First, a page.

Paula Monte, P.A.: I mostly talk about foodborne and bug borne diseases. Foodborne diseases, I usually talk to the traveler about their specific itinerary and a lot of my advice does depend on their specific itinerary. Where they are going exactly. What activities they plan to do while they are there. If they are traveling with a guided tour. If they are sleeping in a hotel or if they are sleeping under the stars. All of these factors are taken into consideration when I do sit down with the traveler. Foodborne and bug borne diseases are the biggest topics of conversation. I also talk about travel safety. Of course, in this world of the pandemic, COVID-19 entry requirements are a big part of the consultation. I always recommend that people who are leaving the United States, especially in this world, that they register with the Smart Traveler Enrollment Program and that is something that anyone can go online and Google and register. It is a communication tool. You can give them your itinerary, your contact information, and they basically track you while you are abroad. If there is anything going on in the areas, they have the opportunity and the ability to contact you and the U.S. Embassy if needed. I always recommend that they register about a month before they leave so that the COVID-19 entry requirements will start to pop up on their smart phones.
Shaina Farfel: That sounds like a great tool, and I am glad that you mentioned COVID because I know lots of folks are obviously having questions about that as they travel. We get this a lot from folks at Occupational Health, but what should a person do if they were to get sick or injured during an international trip? Any recommendations there or ways to prepare?
Paula Monte, P.A.: Good question. For patients who are at high risk to travel, for instance those that have underlying medical conditions, pregnant travelers, I always recommend that they research evacuation health insurance. This is an insurance that will evacuate them to an industrialized country in the event of an illness or an injury. For other travelers, the STEP program is a good resource, if there is something going on in the area, they will be made aware and then they can alter their plans if necessary. The embassies where they are traveling to, I always recommend you find out where the U.S. Embassy is in case you need it, especially for those adventurous travelers that plan to go without guides and go off of usual tourist itinerary. There are several organizations that do provide evacuation health insurance, fairly inexpensive. You can purchase them for short term. For instance, the length of your trip. They are very good at arranging evacuation and providing fairly good healthcare as well. Of course, the most important part of staying healthy is just to be careful. Know what the risks are where you are going. Know what the risks are with the activities. Plan ahead.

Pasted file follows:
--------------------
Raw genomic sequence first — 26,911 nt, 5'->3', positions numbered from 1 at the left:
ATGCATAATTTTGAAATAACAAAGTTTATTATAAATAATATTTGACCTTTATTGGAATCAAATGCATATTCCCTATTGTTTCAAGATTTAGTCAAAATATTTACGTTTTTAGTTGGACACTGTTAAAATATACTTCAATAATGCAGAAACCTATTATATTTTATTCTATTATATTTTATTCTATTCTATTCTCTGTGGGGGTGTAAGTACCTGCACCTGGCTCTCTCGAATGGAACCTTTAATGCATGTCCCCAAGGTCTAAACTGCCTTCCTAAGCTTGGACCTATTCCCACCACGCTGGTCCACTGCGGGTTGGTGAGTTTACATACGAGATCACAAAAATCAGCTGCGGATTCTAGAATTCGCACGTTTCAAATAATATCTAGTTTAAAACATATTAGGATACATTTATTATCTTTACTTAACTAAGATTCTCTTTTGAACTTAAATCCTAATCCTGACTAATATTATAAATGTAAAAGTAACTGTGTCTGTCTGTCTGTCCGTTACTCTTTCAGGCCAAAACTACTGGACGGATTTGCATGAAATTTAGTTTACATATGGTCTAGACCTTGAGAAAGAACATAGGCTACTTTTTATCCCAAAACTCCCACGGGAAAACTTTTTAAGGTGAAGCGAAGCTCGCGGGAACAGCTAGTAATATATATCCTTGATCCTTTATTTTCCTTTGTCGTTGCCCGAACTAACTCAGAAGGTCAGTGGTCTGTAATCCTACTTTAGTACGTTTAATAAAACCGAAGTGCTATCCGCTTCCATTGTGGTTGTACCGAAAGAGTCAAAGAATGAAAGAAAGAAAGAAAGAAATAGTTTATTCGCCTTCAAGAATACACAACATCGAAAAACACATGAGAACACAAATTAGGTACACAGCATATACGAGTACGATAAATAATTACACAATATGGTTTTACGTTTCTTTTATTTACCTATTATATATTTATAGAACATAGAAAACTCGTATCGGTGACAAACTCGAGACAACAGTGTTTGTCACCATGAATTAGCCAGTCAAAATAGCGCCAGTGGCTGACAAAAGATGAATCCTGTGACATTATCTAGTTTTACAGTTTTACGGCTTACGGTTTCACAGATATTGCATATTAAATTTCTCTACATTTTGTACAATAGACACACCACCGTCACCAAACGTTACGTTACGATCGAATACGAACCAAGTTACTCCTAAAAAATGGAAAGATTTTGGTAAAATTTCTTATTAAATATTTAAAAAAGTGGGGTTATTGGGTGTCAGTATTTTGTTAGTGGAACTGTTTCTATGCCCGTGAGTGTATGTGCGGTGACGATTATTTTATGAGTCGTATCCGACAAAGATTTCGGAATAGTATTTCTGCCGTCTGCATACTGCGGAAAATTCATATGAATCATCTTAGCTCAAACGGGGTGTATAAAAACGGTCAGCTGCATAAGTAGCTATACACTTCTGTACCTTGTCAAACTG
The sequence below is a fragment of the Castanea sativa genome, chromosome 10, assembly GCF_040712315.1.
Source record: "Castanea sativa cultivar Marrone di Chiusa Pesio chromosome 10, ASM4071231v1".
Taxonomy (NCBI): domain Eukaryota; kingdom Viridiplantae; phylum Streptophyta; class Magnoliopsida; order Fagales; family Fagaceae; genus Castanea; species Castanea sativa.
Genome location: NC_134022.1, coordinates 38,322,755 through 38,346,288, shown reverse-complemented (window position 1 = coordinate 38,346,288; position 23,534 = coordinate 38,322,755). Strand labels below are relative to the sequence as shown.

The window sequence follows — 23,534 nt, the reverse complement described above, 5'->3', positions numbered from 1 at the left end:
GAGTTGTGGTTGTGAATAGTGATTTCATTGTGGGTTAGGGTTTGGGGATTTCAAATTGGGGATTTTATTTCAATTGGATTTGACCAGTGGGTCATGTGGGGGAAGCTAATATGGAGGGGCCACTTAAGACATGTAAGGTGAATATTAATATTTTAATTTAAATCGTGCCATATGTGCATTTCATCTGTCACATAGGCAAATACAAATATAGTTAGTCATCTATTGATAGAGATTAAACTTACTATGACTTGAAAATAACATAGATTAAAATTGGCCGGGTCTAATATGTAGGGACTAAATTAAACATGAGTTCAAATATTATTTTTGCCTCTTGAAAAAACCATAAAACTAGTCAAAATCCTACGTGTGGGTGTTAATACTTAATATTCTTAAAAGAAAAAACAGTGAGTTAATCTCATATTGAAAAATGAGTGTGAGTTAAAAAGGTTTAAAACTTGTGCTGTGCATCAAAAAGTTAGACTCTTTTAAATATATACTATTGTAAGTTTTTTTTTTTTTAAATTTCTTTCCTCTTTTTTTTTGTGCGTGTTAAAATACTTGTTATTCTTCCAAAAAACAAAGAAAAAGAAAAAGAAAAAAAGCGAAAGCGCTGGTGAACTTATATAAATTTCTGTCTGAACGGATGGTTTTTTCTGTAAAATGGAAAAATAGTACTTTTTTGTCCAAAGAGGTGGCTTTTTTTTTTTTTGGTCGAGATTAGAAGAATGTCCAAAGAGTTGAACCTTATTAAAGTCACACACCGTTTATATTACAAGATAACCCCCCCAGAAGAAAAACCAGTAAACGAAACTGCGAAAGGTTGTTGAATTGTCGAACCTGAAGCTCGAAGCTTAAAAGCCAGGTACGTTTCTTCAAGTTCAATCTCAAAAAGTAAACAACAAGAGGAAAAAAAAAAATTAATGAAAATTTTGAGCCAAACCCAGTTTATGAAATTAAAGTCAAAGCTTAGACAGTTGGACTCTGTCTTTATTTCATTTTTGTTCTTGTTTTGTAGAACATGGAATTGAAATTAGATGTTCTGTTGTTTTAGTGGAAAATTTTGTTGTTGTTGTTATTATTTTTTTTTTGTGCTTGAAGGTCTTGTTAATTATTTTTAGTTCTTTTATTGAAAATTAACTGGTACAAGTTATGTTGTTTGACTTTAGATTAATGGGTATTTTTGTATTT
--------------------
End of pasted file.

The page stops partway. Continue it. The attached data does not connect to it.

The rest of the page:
Shaina Farfel: Great advice. What resources are available locally here at Vanderbilt and how might somebody schedule an appointment with the Travel Clinic if they were interested. Does that require a referral? Do they just call to get in?
Paula Monte, P.A.: We are self-referral. So, the International Travel Clinic does require an appointment. So, any Vanderbilt University employee who is traveling for Vanderbilt business can go to the Occupational Health Clinic and receive the consult, vaccines, and prescriptions at no cost to them. If they do need the Yellow Fever vaccine, they are then referred to me. I will administer the vaccine again at no cost to them. The Occupational Health Clinic does require an appointment for that. All university students traveling, the Student Health does have a travel component. And again, it is an appointment. If they do need the Yellow Fever vaccine, they are referred to me. The students though are required to pay, but only for the vaccine.
Shaina Farfel: Wonderful. Well Paula, thank you so much for your expertise on this subject and I am sure many of our employees with future travel plans will find all of this very useful and we will also post a link with some information about the Travel Clinic and Occupational Health's international travel resources with this podcast for folks who are interested. Thank you again.
Paula Monte, P.A.: Great. Thank you, Shaina.